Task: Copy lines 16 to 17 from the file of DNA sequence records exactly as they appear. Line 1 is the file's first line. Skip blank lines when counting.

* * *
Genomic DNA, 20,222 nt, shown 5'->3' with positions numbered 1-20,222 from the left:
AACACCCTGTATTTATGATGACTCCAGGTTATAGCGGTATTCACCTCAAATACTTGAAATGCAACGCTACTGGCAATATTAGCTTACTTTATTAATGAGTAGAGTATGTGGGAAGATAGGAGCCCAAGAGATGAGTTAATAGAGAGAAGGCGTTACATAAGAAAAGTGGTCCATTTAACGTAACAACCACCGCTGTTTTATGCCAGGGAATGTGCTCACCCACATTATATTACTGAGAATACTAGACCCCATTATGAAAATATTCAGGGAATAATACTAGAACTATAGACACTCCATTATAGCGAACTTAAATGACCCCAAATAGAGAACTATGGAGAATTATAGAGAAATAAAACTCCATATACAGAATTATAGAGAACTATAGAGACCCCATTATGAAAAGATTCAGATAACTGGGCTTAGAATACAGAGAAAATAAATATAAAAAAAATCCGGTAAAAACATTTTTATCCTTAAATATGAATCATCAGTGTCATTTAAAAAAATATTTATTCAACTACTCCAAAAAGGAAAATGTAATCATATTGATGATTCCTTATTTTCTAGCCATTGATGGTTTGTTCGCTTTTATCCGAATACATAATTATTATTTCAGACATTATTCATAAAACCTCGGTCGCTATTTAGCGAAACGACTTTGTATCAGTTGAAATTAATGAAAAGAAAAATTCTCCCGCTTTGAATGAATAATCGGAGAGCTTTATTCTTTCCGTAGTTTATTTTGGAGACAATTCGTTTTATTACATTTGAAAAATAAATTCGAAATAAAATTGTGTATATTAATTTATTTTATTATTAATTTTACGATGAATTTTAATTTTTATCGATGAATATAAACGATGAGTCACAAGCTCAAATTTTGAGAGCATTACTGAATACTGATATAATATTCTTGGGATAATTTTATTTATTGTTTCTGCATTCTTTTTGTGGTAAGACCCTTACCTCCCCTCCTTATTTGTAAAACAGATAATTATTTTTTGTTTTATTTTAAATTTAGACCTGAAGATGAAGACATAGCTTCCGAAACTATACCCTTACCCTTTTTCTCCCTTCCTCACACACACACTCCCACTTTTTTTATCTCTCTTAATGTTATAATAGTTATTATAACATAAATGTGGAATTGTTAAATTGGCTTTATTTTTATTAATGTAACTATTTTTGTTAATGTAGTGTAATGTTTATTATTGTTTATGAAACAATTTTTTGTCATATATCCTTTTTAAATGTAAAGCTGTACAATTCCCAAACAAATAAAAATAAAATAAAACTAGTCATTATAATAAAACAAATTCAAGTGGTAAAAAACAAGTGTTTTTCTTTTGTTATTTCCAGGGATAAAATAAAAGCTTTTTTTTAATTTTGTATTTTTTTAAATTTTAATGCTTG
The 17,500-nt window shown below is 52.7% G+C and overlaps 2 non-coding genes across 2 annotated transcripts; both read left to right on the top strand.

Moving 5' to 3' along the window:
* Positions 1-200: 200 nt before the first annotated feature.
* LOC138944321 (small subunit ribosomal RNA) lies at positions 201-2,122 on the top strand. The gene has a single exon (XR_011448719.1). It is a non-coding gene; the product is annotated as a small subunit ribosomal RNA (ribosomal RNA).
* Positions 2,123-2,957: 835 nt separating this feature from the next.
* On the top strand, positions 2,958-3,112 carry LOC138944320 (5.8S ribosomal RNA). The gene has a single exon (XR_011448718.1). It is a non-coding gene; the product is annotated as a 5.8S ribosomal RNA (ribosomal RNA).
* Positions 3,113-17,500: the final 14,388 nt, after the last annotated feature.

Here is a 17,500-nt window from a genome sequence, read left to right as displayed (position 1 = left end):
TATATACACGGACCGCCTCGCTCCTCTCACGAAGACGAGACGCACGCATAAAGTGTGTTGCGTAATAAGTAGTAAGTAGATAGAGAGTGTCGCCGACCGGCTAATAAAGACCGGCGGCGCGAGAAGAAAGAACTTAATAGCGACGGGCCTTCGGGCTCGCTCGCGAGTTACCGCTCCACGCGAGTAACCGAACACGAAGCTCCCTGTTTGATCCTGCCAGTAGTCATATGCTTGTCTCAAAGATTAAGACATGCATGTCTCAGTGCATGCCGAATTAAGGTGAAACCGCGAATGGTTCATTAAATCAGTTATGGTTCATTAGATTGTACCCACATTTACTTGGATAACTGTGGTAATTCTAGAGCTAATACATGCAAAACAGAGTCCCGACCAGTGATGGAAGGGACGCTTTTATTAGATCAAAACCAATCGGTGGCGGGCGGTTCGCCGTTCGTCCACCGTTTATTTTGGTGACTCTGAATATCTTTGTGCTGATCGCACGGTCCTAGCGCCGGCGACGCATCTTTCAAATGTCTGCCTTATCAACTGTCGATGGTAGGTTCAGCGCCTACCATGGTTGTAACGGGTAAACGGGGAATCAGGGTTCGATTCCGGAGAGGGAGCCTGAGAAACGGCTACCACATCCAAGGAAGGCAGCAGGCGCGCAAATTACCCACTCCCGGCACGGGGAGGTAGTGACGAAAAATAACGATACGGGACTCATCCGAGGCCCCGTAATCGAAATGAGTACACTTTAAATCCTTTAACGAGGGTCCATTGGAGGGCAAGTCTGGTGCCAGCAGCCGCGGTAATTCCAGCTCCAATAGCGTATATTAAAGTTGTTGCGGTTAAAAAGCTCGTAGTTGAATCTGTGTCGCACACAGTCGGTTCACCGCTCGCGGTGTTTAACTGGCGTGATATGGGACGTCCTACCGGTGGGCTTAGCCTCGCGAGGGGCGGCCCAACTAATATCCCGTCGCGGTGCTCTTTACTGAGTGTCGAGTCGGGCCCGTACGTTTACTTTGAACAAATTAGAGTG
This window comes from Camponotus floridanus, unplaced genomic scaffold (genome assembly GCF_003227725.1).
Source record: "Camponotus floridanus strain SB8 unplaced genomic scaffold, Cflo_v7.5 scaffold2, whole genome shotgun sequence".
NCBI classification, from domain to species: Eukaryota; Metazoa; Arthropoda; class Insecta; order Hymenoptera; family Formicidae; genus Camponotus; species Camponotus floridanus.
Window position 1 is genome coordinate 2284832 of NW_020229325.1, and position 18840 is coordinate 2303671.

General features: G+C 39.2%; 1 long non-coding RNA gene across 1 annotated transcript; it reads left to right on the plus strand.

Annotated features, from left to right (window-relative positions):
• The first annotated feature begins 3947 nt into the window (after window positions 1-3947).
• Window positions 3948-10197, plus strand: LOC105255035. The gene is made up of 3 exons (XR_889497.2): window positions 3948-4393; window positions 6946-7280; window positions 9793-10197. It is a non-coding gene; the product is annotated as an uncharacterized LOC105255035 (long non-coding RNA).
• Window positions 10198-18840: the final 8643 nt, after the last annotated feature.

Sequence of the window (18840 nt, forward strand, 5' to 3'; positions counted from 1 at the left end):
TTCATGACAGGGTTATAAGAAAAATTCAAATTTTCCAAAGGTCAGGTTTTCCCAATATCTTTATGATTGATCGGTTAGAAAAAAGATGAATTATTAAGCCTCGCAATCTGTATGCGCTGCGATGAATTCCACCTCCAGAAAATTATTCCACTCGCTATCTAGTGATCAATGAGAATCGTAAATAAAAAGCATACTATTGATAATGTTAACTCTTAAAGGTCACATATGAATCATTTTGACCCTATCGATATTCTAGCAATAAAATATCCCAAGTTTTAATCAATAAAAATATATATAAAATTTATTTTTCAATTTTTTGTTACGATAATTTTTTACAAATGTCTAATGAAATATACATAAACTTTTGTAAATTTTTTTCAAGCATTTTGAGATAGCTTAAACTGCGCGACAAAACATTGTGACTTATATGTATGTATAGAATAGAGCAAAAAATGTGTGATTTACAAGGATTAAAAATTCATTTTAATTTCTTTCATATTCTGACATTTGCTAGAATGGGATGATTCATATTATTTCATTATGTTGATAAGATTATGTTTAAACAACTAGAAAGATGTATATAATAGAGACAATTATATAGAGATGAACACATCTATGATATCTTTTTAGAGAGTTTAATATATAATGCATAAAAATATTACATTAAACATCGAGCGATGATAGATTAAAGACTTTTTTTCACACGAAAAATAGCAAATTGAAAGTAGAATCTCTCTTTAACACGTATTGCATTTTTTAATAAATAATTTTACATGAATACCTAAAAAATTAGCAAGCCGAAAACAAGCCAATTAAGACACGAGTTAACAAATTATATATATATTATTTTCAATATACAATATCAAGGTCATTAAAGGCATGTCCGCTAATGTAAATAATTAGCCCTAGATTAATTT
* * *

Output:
General features: G+C 39.2%; 1 long non-coding RNA gene across 1 annotated transcript; it reads left to right on the plus strand.

Annotated features, from left to right (window-relative positions):